• Peter Norvig – Inside Google (3.3) At Google, engineers and researchers are not two different groups of people. Engineers research products and researchers build products; their functions overlap. At ETech 2005, Google’s Director of Search Quality, Peter Norvig, speaks about how this helps Google increase the interactivity of search tools and relevancy of search results using products such as Google Sets and Google Suggest.
  • The New Legal Landscape for Digital Media (3.4) In June of 2005 the U.S. Supreme Court unanimously held that Grokster and Streamcast (providers of Morpheus peer-to-peer software) could indeed be sued for infringement for their prior activities. But what brought us to this point in time and what will the decision mean for current peer-to-peer companies and software? What does the decision mean for developers in the future? This panel discussion looks to the past in order to discover the legal landscape of the future for digital media.
  • Richard Morgan (3.4) Dr. Moira Gunn spoke with Richard Morgan, author of the science fiction / future noir novels featuring the character Takeshi Kovacs. They talked about what he sees a society’s future social issues.
  • Dr. Ananda Chakrabarty (3.5) On BioTech Nation, Moira spoke with Dr. Ananda Chakrabarty, a Distinguished Professor of Microbiology and Immunology at the University of Illinois College of Medicine. Twenty-five years ago, thanks to the Supreme Court, he was awarded the very first American patent on a gene. We’ll find out exactly what he did — and what he’s working on now.
  • Shrinking the Planet – Accelerating Change 2005 (3.5) With every passing day, it feels like the world is getting smaller and smaller. We have the ability to share photos and ideas with anyone in the world almost instantly, and the tools to find cheap gasoline on the road. Peter Barrett from Microsoft’s IPTV and Scott Rafer of Wireless Ink talk about how people and technology create and foster community.
  • Rick Jones (3.5) On another BioTech Nation segment, Moira interviewed Dr. Rick Jones, Vice President for Product Development at BioRexis Pharmaceutical Corporation. He reviews many of the new breakthroughs in treating diabetes.
  • Graham Flint – The Gigapxl Project (3.5) Modern digital cameras take high resolution pictures measured in megapixels, but cutting edge photography is now being measured in gigapixels. These photographs are so detailed you can zoom in to 1/10,000th of the original image and still retain high quality information. Graham Flint of the Gigapxl Project talks about technology and applications of super-high resolution pictures.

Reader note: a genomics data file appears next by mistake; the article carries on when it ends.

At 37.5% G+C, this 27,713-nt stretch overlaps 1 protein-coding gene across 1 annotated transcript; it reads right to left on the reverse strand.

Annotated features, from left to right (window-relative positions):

• Ethan Zuckerman – Why Should We Care About Africa? (3.6) Ethan Zuckerman address the direct question: "Why should we care about Africa?" As a technologist, Ethan has spent much time on the ground working with the new generation of African entrepreneurs, programmers, organizers and young people who are hooking up the countinent to the web. These new netizens are changing the way that villagers and urban dwellers learn, organize, network and face the challenges of poverty, AIDS, political strife and making a living.
  • Jack Dangermond – ESRI (3.7) Jack Dangermond has been at the forefront of evolving geographic information services (GIS) for nearly 40 years. In this talk, and in a subsequent discussion with Tim O’Reilly, he outlines his vision for the geospatial industry, reviews emerging geoweb technology, and imagines future directions for the GIS community.
  • John Clippinger – The Social Web (3.9) What is the social web? According to John Clippinger in his talk at Supernova 2005 it’s about creating new ways to help link people, organizations and concepts in a trusted way. Using multidisciplinary analysis and open source software developed by his organization,, he explores new ways for "digital individuals" to interact.
  • Tom Kelley (3.9) Moira Gunn also interviewed Tom Kelley, author of "The Ten Faces of Innovation — IDEO’s Strategies for Beating the Devil’s Advocate. Tom is the managing direcor of IDEO, that innovative design firm known worldwide for its originality.
  • Candice Millard (4.0) Then Moira interviewed Candice Millard, former National Geographic writer and editor and author of "River of Doubt." They take us down the River of Doubt, the uncharted and dangerous river deep in the Amazon Jungle, first charted by Teddy Roosevelt.

The O’Reilly Pick of the Week:

This week’s IT Conversations/O’Reilly Pick of the Week is a program from early 2004:

  • Steve McConnell – Software Engineering (3.7) In an interview with me, Steve explains the important distinction between software engineers and computer scientists. Hear what he thinks of XP and why software seems to be so much less reliable than the hardware on which it runs.